I’ve been ruminating on this part. And I won’t lie, I am grossly unqualified to take on the racial implications of 3 white boys rushing in to “save” Africans.And I am grossly unequipped to objectively discuss how I feel the “white mans burden” is propelling this movement forward faster than many other valid causes. I can’t speak objectively about the required emotional manipulation that is necessary for Invisible Children to raise so much money in such a short time. I struggle to discuss these things because I can only approach them steeped in my own privilege.
I give it over to the much much muchmuchmuch more qualified, equipped educated voices to talk for me. Go, read, learn.
Solome Lemma offers an incredibly helpful piece on how to approach an emotional call to arms.
An impassioned piece discussing race and activism and KONY2012 from Malaka Gyeke Grant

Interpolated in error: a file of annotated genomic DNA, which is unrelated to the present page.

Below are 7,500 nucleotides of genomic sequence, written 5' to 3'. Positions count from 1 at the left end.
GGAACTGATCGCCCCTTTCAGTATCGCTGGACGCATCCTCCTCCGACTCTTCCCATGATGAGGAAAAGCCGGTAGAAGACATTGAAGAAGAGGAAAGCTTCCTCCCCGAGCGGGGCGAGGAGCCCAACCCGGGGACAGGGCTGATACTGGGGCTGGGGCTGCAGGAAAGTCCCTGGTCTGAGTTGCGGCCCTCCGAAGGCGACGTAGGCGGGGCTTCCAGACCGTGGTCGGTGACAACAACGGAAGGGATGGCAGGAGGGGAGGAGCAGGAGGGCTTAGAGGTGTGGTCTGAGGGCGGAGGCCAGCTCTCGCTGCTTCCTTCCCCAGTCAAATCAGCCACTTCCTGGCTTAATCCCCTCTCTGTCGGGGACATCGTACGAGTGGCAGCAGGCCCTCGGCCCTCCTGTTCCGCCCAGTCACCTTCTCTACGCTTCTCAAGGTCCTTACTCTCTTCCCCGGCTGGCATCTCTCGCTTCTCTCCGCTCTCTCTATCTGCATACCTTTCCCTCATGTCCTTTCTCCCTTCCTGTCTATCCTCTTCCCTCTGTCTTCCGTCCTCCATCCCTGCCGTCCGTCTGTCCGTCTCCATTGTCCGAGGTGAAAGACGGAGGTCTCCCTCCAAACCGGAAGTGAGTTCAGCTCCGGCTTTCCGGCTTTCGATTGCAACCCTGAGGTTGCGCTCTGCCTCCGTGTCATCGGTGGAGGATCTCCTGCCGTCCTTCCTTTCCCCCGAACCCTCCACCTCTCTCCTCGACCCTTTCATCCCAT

An interview with Jacob (the young boy featured in the video)
Ida Horner discusses the larger implications of the campaign.
These are just a few of the many African voices discussing Invisible Children and the KONY2012 campaign.
For all I defended Invisible Children as a non-profit organization, please know that I struggle with some things as well. I think the discussion needs to focus more on what the wider implications of this campaign are: racially, from a class standpoint and what it means for pursuing peace in the area. I feel that punishing a non-profit for paying the people who work for them, or renting an office, or traveling to get the word out is ridiculous and only detracts from getting shit done.